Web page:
Stephen Strasburg has never experienced a typical spring training. He spent his first ducking constant, unwanted attention from packs of pen-wielding autograph hounds and from a stream of media requests. He spent his second recovering from Tommy John surgery, playing light catch while his teammates prepared for the season.
Strasburg appeared at the Nationals’ spring training complex today delighted to begin his third spring training as, to use his phrase, “just another donkey.” No longer the biggest curiosity in all of spring training or a rehabbing case, Strasburg is simply another starting pitcher readying for the long season, albeit one expected to carry a starting rotation and limited to roughly 160 innings.
“The one thing that I really benefited from in college was that they treated me just like I was another donkey,” Strasburg said. “That’s what they told me, you’re just another donkey. That’s what I want to be here. I don’t want the special treatment. I want to go out there and when they tell me to go out there and pitch, I’m going to pitch and give it everything I have. When they tell me I’m done, I’m going to be done. That’s the bottom line. I’m not going to expect anything. Everybody knows here that they’ve got to out and earn it.”
After the offseason, Strasburg feels even more confident about his reconstructed right elbow, which worked just fine as he made five mostly dominating starts last September. Any worry about how his arm will respond the violent pitching motion – “that little thing in the back of your head,” Strasburg said – has vanished.
“That was the biggest thing, just taking a little bit of time off, when you go out there and throw it feels so much more natural now than it did coming off the surgery,” Strasburg said. “Just, my mind’s a lot clearer. I just go out there and throw the baseball. I don’t think about, as much, mechanics or anything, I don’t feel myself holding back a little bit, I just let it go.
“It’s not so much that it didn’t feel natural. When you get into games, you’ve got adrenaline, you’re just rearing back and firing it. I think it’s more just on the mental side just not necessarily bracing for it but just kind of that little thing in the back of your head when you’re throwing the pitch: Is everything right? Now, there’s no second thoughts at all. It feels more natural now than it did coming right off of surgery.”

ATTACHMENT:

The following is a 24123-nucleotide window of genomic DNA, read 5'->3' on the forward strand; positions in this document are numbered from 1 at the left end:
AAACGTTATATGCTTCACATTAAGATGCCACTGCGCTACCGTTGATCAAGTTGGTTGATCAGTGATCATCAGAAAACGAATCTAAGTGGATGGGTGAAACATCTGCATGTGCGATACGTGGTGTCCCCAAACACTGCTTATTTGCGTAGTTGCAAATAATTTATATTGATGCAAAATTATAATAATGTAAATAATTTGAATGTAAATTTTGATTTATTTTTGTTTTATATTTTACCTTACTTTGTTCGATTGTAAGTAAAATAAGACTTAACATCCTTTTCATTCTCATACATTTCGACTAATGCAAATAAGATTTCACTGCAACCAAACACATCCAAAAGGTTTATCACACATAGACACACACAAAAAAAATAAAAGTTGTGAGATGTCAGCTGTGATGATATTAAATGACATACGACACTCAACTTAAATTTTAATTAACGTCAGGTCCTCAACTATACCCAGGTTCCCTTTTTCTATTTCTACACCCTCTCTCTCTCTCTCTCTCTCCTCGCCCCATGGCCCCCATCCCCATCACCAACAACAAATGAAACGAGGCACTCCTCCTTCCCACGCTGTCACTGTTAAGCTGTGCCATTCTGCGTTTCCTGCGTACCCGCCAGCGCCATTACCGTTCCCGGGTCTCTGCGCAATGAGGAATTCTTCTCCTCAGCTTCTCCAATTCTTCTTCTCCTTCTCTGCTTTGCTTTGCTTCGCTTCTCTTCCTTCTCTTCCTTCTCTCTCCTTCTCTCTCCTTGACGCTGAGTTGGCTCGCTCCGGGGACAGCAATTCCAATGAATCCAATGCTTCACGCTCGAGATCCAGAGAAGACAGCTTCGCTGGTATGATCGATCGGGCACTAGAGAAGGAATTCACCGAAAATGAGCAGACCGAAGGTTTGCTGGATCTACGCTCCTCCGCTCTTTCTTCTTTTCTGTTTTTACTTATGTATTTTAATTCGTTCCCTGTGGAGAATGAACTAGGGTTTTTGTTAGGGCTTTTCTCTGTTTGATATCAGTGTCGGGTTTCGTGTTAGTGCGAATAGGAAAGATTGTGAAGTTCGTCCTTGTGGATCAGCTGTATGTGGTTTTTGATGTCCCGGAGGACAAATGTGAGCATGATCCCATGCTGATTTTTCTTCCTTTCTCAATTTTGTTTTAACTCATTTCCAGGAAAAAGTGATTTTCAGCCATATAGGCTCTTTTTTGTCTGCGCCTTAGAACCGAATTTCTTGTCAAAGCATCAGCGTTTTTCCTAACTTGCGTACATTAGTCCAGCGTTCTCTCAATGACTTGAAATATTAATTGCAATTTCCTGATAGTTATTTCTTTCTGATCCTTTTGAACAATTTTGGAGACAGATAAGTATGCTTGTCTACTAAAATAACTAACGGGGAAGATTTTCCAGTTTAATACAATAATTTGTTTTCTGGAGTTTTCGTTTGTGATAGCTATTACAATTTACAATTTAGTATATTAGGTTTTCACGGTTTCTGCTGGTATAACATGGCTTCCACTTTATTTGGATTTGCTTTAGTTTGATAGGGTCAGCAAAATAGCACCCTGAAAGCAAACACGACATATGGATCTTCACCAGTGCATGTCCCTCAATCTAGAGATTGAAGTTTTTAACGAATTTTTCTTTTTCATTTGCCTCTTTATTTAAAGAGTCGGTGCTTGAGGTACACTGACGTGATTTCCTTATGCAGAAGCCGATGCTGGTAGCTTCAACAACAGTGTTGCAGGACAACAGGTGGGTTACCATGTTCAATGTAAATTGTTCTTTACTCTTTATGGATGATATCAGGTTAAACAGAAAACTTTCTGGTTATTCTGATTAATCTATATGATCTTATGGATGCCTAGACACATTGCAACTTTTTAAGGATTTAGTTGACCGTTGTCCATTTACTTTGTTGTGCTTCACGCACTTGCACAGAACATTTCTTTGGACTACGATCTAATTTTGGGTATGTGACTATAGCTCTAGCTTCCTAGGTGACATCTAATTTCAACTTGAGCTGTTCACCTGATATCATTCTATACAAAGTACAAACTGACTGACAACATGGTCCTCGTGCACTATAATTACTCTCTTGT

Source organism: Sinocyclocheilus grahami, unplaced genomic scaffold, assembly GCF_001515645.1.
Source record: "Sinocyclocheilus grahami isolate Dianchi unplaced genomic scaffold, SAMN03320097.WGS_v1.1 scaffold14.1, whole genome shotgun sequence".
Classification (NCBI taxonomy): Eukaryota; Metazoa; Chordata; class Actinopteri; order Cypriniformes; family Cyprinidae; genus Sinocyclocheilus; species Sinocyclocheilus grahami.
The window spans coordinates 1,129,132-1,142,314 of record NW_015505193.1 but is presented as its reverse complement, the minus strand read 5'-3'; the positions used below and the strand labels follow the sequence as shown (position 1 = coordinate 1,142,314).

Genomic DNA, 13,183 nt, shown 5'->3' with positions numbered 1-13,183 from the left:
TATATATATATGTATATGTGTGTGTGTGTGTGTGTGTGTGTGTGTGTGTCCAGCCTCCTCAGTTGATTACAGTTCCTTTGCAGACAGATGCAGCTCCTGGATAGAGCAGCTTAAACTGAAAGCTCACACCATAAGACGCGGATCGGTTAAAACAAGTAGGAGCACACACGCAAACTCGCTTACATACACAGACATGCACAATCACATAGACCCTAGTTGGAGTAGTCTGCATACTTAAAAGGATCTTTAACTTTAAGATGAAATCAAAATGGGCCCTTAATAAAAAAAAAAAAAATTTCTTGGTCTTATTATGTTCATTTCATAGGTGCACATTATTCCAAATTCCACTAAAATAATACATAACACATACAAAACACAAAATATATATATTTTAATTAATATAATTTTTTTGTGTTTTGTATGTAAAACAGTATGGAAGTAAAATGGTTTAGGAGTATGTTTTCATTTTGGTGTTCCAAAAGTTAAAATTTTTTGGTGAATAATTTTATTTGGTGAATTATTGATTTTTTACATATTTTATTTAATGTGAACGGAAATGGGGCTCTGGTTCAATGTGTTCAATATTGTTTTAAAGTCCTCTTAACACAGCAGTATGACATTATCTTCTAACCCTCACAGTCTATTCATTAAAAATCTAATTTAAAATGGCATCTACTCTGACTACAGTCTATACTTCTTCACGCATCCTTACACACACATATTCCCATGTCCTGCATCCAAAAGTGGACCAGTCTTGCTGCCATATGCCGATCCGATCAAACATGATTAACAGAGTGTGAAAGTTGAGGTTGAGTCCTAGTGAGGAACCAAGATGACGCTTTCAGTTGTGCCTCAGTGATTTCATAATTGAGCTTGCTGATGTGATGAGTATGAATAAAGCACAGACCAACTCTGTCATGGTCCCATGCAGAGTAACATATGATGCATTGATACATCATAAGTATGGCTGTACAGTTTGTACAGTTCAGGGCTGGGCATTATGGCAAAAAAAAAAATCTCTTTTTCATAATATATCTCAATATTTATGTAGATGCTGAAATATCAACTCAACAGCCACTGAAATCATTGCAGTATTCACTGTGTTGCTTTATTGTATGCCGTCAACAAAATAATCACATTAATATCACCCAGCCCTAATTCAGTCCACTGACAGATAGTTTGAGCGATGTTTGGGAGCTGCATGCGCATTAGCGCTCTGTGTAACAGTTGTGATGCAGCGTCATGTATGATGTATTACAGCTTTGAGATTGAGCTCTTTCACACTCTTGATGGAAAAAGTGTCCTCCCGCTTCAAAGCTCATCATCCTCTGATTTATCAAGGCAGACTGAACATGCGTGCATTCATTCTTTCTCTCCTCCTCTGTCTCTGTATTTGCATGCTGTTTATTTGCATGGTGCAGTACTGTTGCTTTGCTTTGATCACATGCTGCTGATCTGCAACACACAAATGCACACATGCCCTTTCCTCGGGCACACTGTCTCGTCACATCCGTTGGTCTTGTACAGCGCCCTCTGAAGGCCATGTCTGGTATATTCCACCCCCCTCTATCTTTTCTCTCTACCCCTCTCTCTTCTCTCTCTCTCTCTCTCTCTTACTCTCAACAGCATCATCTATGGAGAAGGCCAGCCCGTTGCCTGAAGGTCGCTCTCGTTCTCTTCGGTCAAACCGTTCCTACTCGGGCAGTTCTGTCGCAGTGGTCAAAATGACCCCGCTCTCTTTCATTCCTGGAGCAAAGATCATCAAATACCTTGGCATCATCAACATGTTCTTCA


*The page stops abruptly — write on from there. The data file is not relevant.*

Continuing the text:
Strasburg went through a mostly usual offseason regimen. He mixed in more yoga to improve his flexibility. He has started throwing bullpen sessions already, and after those he noticed an improvement over throwing sessions done after his rehab last year.
“As far as being able to bounceback form the throwing and stuff, I definitely didn’t need as much treatment,” Strasburg said. “I was still doing all my shoulder stuff, elbow stuff, just to keep it in shape. But last year I was having to do a little bit more just to make sure I was ready. Like I said, it just feels like it almost never happened. That’s a good thing, but at the same time, I need to remember what I learned from that because it was a tough experience in my career, obviously. I just need to remember that you can’t take things for granted. You’ve got to keep working hard everyday, so that’s what I’m going to do.”
At some point this season, the Nationals plan on shutting Strasburg down, limiting him to roughly 160 innings, like they did for Jordan Zimmermann last year in his first full season after Tommy John surgery. Strasburg watched how Zimmermann handled that and took lessons from it.
“The one thing I learned from Jordan and what I’m going to try to incorporate is that I don’t expect myself and I don’t want to go out there and say, Oh, I know they’re going to take me out this inning because I’m only throwing this many innings this year,” Strasburg said. “I’m going to go out until they take the ball out of my hand. Whether it’s going complete game, pitching on three days rest, that’s something that I’m working hard to be able to do. Not saying I’m going to do it this year but that’s something that I’m working toward. At some point if that’s the situation then I’m not going to expect anything less. That’s what I expect to myself. I want to go out there and answer the bell every time out.”